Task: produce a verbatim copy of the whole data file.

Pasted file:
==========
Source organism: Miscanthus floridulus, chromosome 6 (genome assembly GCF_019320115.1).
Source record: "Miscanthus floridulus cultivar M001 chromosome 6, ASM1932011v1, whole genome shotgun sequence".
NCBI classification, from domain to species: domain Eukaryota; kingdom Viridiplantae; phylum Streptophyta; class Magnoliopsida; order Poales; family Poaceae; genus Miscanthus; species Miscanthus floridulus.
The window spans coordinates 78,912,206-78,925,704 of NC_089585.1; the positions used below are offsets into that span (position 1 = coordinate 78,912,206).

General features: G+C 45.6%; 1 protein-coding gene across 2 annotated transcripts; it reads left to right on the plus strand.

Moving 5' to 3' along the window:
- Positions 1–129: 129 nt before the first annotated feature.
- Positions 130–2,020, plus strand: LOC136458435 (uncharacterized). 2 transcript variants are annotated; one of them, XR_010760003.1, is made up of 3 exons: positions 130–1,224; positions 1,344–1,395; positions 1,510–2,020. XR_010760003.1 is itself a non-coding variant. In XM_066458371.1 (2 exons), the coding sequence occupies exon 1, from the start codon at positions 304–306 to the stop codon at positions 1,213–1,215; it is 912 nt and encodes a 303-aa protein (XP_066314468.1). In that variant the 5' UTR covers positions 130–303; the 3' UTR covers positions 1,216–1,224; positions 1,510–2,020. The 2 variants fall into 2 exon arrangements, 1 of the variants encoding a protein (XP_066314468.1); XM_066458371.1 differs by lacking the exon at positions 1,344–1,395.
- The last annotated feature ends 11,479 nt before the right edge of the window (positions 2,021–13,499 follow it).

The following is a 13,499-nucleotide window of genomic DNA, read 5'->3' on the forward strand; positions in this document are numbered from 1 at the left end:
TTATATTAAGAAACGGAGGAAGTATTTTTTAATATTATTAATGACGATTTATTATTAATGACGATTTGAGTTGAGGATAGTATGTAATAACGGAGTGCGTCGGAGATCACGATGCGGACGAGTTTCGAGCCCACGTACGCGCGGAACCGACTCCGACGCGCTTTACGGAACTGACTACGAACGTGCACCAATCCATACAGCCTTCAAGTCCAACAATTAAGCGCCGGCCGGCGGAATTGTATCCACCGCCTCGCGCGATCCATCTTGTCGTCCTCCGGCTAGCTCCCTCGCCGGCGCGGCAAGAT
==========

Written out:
Source organism: Miscanthus floridulus, chromosome 6 (genome assembly GCF_019320115.1).
Source record: "Miscanthus floridulus cultivar M001 chromosome 6, ASM1932011v1, whole genome shotgun sequence".
NCBI classification, from domain to species: domain Eukaryota; kingdom Viridiplantae; phylum Streptophyta; class Magnoliopsida; order Poales; family Poaceae; genus Miscanthus; species Miscanthus floridulus.
The window spans coordinates 78,912,206-78,925,704 of NC_089585.1; the positions used below are offsets into that span (position 1 = coordinate 78,912,206).

General features: G+C 45.6%; 1 protein-coding gene across 2 annotated transcripts; it reads left to right on the plus strand.

Moving 5' to 3' along the window:
- Positions 1–129: 129 nt before the first annotated feature.
- Positions 130–2,020, plus strand: LOC136458435 (uncharacterized). 2 transcript variants are annotated; one of them, XR_010760003.1, is made up of 3 exons: positions 130–1,224; positions 1,344–1,395; positions 1,510–2,020. XR_010760003.1 is itself a non-coding variant. In XM_066458371.1 (2 exons), the coding sequence occupies exon 1, from the start codon at positions 304–306 to the stop codon at positions 1,213–1,215; it is 912 nt and encodes a 303-aa protein (XP_066314468.1). In that variant the 5' UTR covers positions 130–303; the 3' UTR covers positions 1,216–1,224; positions 1,510–2,020. The 2 variants fall into 2 exon arrangements, 1 of the variants encoding a protein (XP_066314468.1); XM_066458371.1 differs by lacking the exon at positions 1,344–1,395.
- The last annotated feature ends 11,479 nt before the right edge of the window (positions 2,021–13,499 follow it).

The following is a 13,499-nucleotide window of genomic DNA, read 5'->3' on the forward strand; positions in this document are numbered from 1 at the left end:
TTATATTAAGAAACGGAGGAAGTATTTTTTAATATTATTAATGACGATTTATTATTAATGACGATTTGAGTTGAGGATAGTATGTAATAACGGAGTGCGTCGGAGATCACGATGCGGACGAGTTTCGAGCCCACGTACGCGCGGAACCGACTCCGACGCGCTTTACGGAACTGACTACGAACGTGCACCAATCCATACAGCCTTCAAGTCCAACAATTAAGCGCCGGCCGGCGGAATTGTATCCACCGCCTCGCGCGATCCATCTTGTCGTCCTCCGGCTAGCTCCCTCGCCGGCGCGGCAAGAT